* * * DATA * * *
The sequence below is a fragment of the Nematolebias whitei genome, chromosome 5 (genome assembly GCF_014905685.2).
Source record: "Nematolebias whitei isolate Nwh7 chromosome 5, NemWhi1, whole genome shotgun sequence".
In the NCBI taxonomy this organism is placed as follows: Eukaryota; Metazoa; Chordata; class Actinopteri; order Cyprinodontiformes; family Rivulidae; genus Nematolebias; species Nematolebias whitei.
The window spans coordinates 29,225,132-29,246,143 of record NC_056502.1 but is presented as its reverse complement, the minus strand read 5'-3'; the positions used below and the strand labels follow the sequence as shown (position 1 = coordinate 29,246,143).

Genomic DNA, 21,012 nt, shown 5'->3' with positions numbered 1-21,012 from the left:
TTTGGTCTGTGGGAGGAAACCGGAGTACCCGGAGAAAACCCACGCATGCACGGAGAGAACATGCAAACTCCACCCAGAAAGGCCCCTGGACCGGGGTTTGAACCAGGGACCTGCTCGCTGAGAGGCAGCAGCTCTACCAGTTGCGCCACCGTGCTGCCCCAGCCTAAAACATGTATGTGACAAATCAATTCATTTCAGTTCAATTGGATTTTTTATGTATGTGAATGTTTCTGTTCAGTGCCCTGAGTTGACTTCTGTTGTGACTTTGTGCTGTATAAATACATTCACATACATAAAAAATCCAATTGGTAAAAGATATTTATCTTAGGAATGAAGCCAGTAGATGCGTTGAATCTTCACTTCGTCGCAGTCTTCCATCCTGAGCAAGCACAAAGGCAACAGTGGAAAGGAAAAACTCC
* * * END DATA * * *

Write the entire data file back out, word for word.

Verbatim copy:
The sequence below is a fragment of the Nematolebias whitei genome, chromosome 5 (genome assembly GCF_014905685.2).
Source record: "Nematolebias whitei isolate Nwh7 chromosome 5, NemWhi1, whole genome shotgun sequence".
In the NCBI taxonomy this organism is placed as follows: Eukaryota; Metazoa; Chordata; class Actinopteri; order Cyprinodontiformes; family Rivulidae; genus Nematolebias; species Nematolebias whitei.
The window spans coordinates 29,225,132-29,246,143 of record NC_056502.1 but is presented as its reverse complement, the minus strand read 5'-3'; the positions used below and the strand labels follow the sequence as shown (position 1 = coordinate 29,246,143).

Genomic DNA, 21,012 nt, shown 5'->3' with positions numbered 1-21,012 from the left:
TTTGGTCTGTGGGAGGAAACCGGAGTACCCGGAGAAAACCCACGCATGCACGGAGAGAACATGCAAACTCCACCCAGAAAGGCCCCTGGACCGGGGTTTGAACCAGGGACCTGCTCGCTGAGAGGCAGCAGCTCTACCAGTTGCGCCACCGTGCTGCCCCAGCCTAAAACATGTATGTGACAAATCAATTCATTTCAGTTCAATTGGATTTTTTATGTATGTGAATGTTTCTGTTCAGTGCCCTGAGTTGACTTCTGTTGTGACTTTGTGCTGTATAAATACATTCACATACATAAAAAATCCAATTGGTAAAAGATATTTATCTTAGGAATGAAGCCAGTAGATGCGTTGAATCTTCACTTCGTCGCAGTCTTCCATCCTGAGCAAGCACAAAGGCAACAGTGGAAAGGAAAAACTCC